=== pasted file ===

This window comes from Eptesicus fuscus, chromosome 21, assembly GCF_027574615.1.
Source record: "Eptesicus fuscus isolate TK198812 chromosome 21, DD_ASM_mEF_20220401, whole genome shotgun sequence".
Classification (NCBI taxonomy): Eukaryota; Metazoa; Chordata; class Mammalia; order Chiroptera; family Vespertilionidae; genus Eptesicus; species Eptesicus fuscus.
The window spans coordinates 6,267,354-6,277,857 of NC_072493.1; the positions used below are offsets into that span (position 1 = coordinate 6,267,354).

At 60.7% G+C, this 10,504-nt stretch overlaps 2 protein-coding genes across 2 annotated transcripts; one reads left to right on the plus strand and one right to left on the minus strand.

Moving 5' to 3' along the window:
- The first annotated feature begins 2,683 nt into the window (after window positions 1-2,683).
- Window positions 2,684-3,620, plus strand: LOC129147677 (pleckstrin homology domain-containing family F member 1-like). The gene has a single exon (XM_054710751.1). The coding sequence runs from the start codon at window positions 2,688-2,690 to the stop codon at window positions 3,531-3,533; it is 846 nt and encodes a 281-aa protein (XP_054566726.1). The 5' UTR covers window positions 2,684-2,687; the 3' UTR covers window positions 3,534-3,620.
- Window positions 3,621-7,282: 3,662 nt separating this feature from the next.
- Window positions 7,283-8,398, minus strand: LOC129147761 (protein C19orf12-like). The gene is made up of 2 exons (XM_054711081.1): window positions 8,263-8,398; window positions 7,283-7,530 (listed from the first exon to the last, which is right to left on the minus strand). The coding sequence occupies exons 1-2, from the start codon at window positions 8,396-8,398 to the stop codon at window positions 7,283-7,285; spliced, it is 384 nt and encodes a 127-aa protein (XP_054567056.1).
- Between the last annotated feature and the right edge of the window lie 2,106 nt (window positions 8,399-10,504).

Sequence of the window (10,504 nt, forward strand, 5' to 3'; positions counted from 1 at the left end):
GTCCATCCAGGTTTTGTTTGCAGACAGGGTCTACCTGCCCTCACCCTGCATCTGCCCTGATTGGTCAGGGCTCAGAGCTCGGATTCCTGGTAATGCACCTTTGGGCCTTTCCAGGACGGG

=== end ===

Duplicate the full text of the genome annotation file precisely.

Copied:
This window comes from Eptesicus fuscus, chromosome 21, assembly GCF_027574615.1.
Source record: "Eptesicus fuscus isolate TK198812 chromosome 21, DD_ASM_mEF_20220401, whole genome shotgun sequence".
Classification (NCBI taxonomy): Eukaryota; Metazoa; Chordata; class Mammalia; order Chiroptera; family Vespertilionidae; genus Eptesicus; species Eptesicus fuscus.
The window spans coordinates 6,267,354-6,277,857 of NC_072493.1; the positions used below are offsets into that span (position 1 = coordinate 6,267,354).

At 60.7% G+C, this 10,504-nt stretch overlaps 2 protein-coding genes across 2 annotated transcripts; one reads left to right on the plus strand and one right to left on the minus strand.

Moving 5' to 3' along the window:
- The first annotated feature begins 2,683 nt into the window (after window positions 1-2,683).
- Window positions 2,684-3,620, plus strand: LOC129147677 (pleckstrin homology domain-containing family F member 1-like). The gene has a single exon (XM_054710751.1). The coding sequence runs from the start codon at window positions 2,688-2,690 to the stop codon at window positions 3,531-3,533; it is 846 nt and encodes a 281-aa protein (XP_054566726.1). The 5' UTR covers window positions 2,684-2,687; the 3' UTR covers window positions 3,534-3,620.
- Window positions 3,621-7,282: 3,662 nt separating this feature from the next.
- Window positions 7,283-8,398, minus strand: LOC129147761 (protein C19orf12-like). The gene is made up of 2 exons (XM_054711081.1): window positions 8,263-8,398; window positions 7,283-7,530 (listed from the first exon to the last, which is right to left on the minus strand). The coding sequence occupies exons 1-2, from the start codon at window positions 8,396-8,398 to the stop codon at window positions 7,283-7,285; spliced, it is 384 nt and encodes a 127-aa protein (XP_054567056.1).
- Between the last annotated feature and the right edge of the window lie 2,106 nt (window positions 8,399-10,504).

Sequence of the window (10,504 nt, forward strand, 5' to 3'; positions counted from 1 at the left end):
GTCCATCCAGGTTTTGTTTGCAGACAGGGTCTACCTGCCCTCACCCTGCATCTGCCCTGATTGGTCAGGGCTCAGAGCTCGGATTCCTGGTAATGCACCTTTGGGCCTTTCCAGGACGGG